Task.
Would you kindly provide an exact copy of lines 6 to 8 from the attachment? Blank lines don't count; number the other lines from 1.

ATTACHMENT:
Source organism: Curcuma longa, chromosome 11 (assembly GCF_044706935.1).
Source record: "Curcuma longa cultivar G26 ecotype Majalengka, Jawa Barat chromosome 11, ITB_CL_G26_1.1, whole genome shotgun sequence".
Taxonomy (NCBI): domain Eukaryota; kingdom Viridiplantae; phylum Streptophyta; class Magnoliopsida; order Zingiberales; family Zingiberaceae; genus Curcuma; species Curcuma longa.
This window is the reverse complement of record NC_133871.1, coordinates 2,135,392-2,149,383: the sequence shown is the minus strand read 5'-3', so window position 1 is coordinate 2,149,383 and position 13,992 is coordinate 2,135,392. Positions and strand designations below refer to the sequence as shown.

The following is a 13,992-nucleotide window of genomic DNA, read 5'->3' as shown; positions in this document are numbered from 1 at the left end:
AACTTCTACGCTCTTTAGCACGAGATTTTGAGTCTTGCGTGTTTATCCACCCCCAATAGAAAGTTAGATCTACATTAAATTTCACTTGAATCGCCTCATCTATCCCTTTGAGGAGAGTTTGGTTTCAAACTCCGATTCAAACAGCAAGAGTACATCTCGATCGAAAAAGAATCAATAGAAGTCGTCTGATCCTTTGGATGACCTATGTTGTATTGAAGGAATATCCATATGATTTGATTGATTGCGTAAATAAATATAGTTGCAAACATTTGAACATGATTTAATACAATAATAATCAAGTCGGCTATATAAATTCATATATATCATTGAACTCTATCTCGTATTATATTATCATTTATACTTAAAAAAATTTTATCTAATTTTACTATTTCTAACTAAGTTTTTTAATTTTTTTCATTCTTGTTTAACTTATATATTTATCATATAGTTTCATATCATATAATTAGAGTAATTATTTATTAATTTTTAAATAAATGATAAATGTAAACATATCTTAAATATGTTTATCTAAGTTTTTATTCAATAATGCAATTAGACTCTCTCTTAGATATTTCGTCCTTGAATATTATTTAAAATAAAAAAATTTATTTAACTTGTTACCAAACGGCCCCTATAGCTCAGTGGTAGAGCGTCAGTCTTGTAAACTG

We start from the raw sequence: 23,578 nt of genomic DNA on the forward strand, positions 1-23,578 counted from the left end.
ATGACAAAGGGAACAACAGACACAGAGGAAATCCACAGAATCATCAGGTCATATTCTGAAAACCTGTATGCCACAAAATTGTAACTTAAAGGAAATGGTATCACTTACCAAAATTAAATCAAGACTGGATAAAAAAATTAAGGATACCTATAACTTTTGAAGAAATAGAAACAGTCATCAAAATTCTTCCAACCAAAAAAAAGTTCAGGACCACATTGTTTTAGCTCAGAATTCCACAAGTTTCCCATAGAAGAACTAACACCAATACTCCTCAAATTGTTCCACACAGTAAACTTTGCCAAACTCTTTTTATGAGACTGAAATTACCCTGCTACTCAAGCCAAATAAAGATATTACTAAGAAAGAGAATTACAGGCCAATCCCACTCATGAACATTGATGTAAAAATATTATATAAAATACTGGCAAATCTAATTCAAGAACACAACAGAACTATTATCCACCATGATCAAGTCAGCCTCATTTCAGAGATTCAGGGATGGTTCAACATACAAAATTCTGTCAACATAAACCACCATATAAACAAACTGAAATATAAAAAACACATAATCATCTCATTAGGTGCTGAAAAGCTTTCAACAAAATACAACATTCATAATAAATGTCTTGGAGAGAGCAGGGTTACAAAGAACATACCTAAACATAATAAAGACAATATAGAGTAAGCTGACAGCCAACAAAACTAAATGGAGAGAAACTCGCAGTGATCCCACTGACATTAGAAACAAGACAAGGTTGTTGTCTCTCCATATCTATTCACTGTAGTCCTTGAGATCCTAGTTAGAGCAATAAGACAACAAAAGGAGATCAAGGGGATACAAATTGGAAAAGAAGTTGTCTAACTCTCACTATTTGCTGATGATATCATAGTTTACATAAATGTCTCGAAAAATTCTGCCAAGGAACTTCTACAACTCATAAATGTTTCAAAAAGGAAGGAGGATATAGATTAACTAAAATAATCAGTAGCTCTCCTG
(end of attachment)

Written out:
AACTTCTACGCTCTTTAGCACGAGATTTTGAGTCTTGCGTGTTTATCCACCCCCAATAGAAAGTTAGATCTACATTAAATTTCACTTGAATCGCCTCATCTATCCCTTTGAGGAGAGTTTGGTTTCAAACTCCGATTCAAACAGCAAGAGTACATCTCGATCGAAAAAGAATCAATAGAAGTCGTCTGATCCTTTGGATGACCTATGTTGTATTGAAGGAATATCCATATGATTTGATTGATTGCGTAAATAAATATAGTTGCAAACATTTGAACATGATTTAATACAATAATAATCAAGTCGGCTATATAAATTCATATATATCATTGAACTCTATCTCGTATTATATTATCATTTATACTTAAAAAAATTTTATCTAATTTTACTATTTCTAACTAAGTTTTTTAATTTTTTTCATTCTTGTTTAACTTATATATTTATCATATAGTTTCATATCATATAATTAGAGTAATTATTTATTAATTTTTAAATAAATGATAAATGTAAACATATCTTAAATATGTTTATCTAAGTTTTTATTCAATAATGCAATTAGACTCTCTCTTAGATATTTCGTCCTTGAATATTATTTAAAATAAAAAAATTTATTTAACTTGTTACCAAACGGCCCCTATAGCTCAGTGGTAGAGCGTCAGTCTTGTAAACTG

We start from the raw sequence: 23,578 nt of genomic DNA on the forward strand, positions 1-23,578 counted from the left end.
ATGACAAAGGGAACAACAGACACAGAGGAAATCCACAGAATCATCAGGTCATATTCTGAAAACCTGTATGCCACAAAATTGTAACTTAAAGGAAATGGTATCACTTACCAAAATTAAATCAAGACTGGATAAAAAAATTAAGGATACCTATAACTTTTGAAGAAATAGAAACAGTCATCAAAATTCTTCCAACCAAAAAAAAGTTCAGGACCACATTGTTTTAGCTCAGAATTCCACAAGTTTCCCATAGAAGAACTAACACCAATACTCCTCAAATTGTTCCACACAGTAAACTTTGCCAAACTCTTTTTATGAGACTGAAATTACCCTGCTACTCAAGCCAAATAAAGATATTACTAAGAAAGAGAATTACAGGCCAATCCCACTCATGAACATTGATGTAAAAATATTATATAAAATACTGGCAAATCTAATTCAAGAACACAACAGAACTATTATCCACCATGATCAAGTCAGCCTCATTTCAGAGATTCAGGGATGGTTCAACATACAAAATTCTGTCAACATAAACCACCATATAAACAAACTGAAATATAAAAAACACATAATCATCTCATTAGGTGCTGAAAAGCTTTCAACAAAATACAACATTCATAATAAATGTCTTGGAGAGAGCAGGGTTACAAAGAACATACCTAAACATAATAAAGACAATATAGAGTAAGCTGACAGCCAACAAAACTAAATGGAGAGAAACTCGCAGTGATCCCACTGACATTAGAAACAAGACAAGGTTGTTGTCTCTCCATATCTATTCACTGTAGTCCTTGAGATCCTAGTTAGAGCAATAAGACAACAAAAGGAGATCAAGGGGATACAAATTGGAAAAGAAGTTGTCTAACTCTCACTATTTGCTGATGATATCATAGTTTACATAAATGTCTCGAAAAATTCTGCCAAGGAACTTCTACAACTCATAAATGTTTCAAAAAGGAAGGAGGATATAGATTAACTAAAATAATCAGTAGCTCTCCTG